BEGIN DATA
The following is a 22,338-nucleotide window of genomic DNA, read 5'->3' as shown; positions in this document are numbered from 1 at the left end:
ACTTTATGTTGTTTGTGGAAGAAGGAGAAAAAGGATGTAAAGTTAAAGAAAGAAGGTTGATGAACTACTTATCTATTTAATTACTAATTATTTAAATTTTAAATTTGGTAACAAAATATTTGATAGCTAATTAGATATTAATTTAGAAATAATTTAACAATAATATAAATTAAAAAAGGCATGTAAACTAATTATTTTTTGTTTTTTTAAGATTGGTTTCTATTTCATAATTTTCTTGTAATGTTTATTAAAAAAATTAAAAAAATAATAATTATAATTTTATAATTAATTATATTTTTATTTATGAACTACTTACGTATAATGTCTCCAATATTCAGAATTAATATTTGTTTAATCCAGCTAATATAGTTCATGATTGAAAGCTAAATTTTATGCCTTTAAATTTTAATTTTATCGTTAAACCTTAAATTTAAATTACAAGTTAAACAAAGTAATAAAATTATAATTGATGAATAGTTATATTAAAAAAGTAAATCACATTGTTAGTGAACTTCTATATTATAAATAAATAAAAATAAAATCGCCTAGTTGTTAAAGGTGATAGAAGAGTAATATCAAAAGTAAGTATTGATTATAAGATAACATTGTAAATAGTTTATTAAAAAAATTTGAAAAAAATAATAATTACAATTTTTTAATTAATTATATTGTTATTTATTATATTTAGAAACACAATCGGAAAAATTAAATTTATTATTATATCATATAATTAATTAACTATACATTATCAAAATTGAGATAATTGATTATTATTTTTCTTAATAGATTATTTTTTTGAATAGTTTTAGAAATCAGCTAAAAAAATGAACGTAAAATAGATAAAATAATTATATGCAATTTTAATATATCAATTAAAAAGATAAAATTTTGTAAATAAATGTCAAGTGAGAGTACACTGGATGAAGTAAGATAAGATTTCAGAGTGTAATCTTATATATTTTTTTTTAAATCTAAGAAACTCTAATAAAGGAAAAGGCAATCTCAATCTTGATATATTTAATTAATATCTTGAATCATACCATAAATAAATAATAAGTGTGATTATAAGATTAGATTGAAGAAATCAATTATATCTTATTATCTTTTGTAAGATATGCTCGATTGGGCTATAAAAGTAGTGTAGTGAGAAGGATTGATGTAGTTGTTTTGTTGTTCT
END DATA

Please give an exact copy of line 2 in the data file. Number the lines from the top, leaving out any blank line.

ACTTTATGTTGTTTGTGGAAGAAGGAGAAAAAGGATGTAAAGTTAAAGAAAGAAGGTTGATGAACTACTTATCTATTTAATTACTAATTATTTAAATTTTAAATTTGGTAACAAAATATTTGATAGCTAATTAGATATTAATTTAGAAATAATTTAACAATAATATAAATTAAAAAAGGCATGTAAACTAATTATTTTTTGTTTTTTTAAGATTGGTTTCTATTTCATAATTTTCTTGTAATGTTTATTAAAAAAATTAAAAAAATAATAATTATAATTTTATAATTAATTATATTTTTATTTATGAACTACTTACGTATAATGTCTCCAATATTCAGAATTAATATTTGTTTAATCCAGCTAATATAGTTCATGATTGAAAGCTAAATTTTATGCCTTTAAATTTTAATTTTATCGTTAAACCTTAAATTTAAATTACAAGTTAAACAAAGTAATAAAATTATAATTGATGAATAGTTATATTAAAAAAGTAAATCACATTGTTAGTGAACTTCTATATTATAAATAAATAAAAATAAAATCGCCTAGTTGTTAAAGGTGATAGAAGAGTAATATCAAAAGTAAGTATTGATTATAAGATAACATTGTAAATAGTTTATTAAAAAAATTTGAAAAAAATAATAATTACAATTTTTTAATTAATTATATTGTTATTTATTATATTTAGAAACACAATCGGAAAAATTAAATTTATTATTATATCATATAATTAATTAACTATACATTATCAAAATTGAGATAATTGATTATTATTTTTCTTAATAGATTATTTTTTTGAATAGTTTTAGAAATCAGCTAAAAAAATGAACGTAAAATAGATAAAATAATTATATGCAATTTTAATATATCAATTAAAAAGATAAAATTTTGTAAATAAATGTCAAGTGAGAGTACACTGGATGAAGTAAGATAAGATTTCAGAGTGTAATCTTATATATTTTTTTTTAAATCTAAGAAACTCTAATAAAGGAAAAGGCAATCTCAATCTTGATATATTTAATTAATATCTTGAATCATACCATAAATAAATAATAAGTGTGATTATAAGATTAGATTGAAGAAATCAATTATATCTTATTATCTTTTGTAAGATATGCTCGATTGGGCTATAAAAGTAGTGTAGTGAGAAGGATTGATGTAGTTGTTTTGTTGTTCT